In an effort to make conservation more “user-friendly,” the Governing Board has adopted the term “Florida-friendly” to use in the District’s landscape management outreach and education projects.
Florida-friendly will replace the terms “Xeriscape™” and “water-wise.”
Why the change?
Two reasons: concept and consistency.
While Xeriscape landscapes are defined as landscaping that conserves water and protects the environment, some people still tie the term to “rocks and cactus” landscaping.
“Instead of trying to change some people’s negative concept of Xeriscape, we are presenting the idea in a new format,” said Communications Director Linda McBride.
The District’s Governing Board also wanted to use a consistent term to unify its conservation and education programs.
“Florida-friendly reflects the objective of water-efficient landscaping,” said Governing Board Chair Tom Dabney.
“The key element in Florida-friendly is ‘water-wise,’ which encourages the use of separate ‘low volume’ irrigation zones for plants, shrubs and trees.” Dabney continued, “Under this concept, the low volume zones deliver irrigation water directly to the root zone for each plant, shrub or tree. Turf areas are watered by separate zones using traditional pop-up heads or rotors that only cover turf areas. The result is up to a 50% reduction in the amount of water required to irrigate a typical suburban home. In addition, we have seen dramatic reductions in plant disease caused by overwatering!”
A key component to the District’s “Florida-friendly” campaign is the landscaping workshops, which are conducted in conjunction with the Florida Yards and Neighborhoods programs. Workshop attendees are taught how to plant the right plants in the right places, efficient irrigation techniques and more. Workshops are currently being scheduled for this spring. Look for the dates on the District’s Web site at www.WaterMatters.org or contact the Communications Department at 1-800-423-1476, ext. 4757 for more information.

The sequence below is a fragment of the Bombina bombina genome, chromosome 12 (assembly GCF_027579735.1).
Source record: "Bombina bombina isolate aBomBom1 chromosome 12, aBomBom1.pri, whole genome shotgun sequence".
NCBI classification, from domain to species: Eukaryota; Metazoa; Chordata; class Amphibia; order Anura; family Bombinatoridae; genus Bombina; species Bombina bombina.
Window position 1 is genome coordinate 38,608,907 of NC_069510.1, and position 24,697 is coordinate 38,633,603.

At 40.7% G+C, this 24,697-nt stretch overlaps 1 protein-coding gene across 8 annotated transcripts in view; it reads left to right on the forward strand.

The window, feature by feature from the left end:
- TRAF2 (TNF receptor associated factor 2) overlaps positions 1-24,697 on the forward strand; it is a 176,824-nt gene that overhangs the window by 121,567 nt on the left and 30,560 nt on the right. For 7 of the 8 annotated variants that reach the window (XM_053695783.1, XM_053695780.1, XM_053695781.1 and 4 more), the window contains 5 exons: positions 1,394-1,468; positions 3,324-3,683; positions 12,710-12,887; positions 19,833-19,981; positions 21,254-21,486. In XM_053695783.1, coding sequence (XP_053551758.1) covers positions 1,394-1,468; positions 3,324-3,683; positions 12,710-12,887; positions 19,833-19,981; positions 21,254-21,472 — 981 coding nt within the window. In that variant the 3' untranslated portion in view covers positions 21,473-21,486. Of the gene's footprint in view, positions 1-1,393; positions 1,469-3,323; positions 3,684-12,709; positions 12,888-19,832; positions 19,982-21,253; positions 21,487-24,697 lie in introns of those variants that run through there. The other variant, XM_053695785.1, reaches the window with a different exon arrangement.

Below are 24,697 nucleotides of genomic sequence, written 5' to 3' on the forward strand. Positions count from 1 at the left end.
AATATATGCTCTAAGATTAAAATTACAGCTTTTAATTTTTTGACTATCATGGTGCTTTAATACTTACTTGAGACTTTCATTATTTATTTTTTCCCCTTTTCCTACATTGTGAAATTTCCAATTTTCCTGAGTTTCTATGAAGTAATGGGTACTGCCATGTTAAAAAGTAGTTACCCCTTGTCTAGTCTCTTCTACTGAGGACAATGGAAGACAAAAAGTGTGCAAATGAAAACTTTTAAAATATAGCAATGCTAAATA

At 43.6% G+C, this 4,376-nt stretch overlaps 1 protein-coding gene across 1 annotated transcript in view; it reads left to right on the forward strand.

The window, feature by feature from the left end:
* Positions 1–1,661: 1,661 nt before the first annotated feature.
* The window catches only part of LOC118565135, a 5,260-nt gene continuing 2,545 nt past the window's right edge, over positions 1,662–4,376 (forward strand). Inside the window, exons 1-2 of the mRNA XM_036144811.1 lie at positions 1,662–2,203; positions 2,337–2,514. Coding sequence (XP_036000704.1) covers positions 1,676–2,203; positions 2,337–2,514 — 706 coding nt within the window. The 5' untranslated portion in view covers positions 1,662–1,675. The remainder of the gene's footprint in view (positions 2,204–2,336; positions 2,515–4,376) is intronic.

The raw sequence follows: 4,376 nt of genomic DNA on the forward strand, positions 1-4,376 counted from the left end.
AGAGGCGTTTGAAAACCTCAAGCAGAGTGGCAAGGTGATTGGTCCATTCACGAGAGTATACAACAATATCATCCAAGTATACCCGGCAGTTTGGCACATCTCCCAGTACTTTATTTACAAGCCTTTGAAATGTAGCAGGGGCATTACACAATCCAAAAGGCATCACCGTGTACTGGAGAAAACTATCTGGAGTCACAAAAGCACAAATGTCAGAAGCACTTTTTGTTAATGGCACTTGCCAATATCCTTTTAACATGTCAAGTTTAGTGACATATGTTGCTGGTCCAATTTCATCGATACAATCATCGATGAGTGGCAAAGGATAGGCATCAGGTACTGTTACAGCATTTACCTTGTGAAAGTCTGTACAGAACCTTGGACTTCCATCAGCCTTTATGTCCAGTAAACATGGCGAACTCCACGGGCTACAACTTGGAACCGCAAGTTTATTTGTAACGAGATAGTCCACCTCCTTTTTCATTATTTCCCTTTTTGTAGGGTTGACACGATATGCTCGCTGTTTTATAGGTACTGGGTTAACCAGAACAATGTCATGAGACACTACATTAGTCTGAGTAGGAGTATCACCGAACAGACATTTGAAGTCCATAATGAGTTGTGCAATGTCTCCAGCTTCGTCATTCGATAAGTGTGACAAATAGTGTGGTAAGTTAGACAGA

1. Right Plant, Right Place
Plants selected to suit a specific site will require minimal amounts of water, fertilizers and pesticides. Group plants according to their maintenance needs.
2. Water Efficiently
Irrigate only when your lawn and landscape need water. Efficient watering is the key to a healthy Florida yard and conservation of limited resources.
3. Fertilize Appropriately
Less is often best. Over-using fertilizers can be hazardous to your yard and the environment. Use a slow-release product to avoid washing away nutrients.
Maintaining a 3-inch layer of mulch will help maintain soil moisture, prevent erosion and suppress weeds.
5. Attract Wildlife
Plants in your yard that provide food, water and shelter can conserve Florida’s diverse wildlife.
6. Manage Yard Pests Responsibly
Unwise use of pesticides can harm people, pets, beneficial organisms and the environment.
Grass clippings, leaves and yard trimmings recycled on site provide nutrients to the soil and reduce waste disposal.
8. Reduce Stormwater Runoff
Water running off your yard can carry pollutants such as soil, debris, fertilizer and pesticides that can adversely impact water quality. Reduction of this runoff will help prevent nonpoint-source pollution.
9. Protect the Waterfront
Waterfront property, whether on a river, stream, pond, bay or beach is very fragile and should be carefully protected to maintain freshwater and marine ecosystems.
QUARTER 1, 2004
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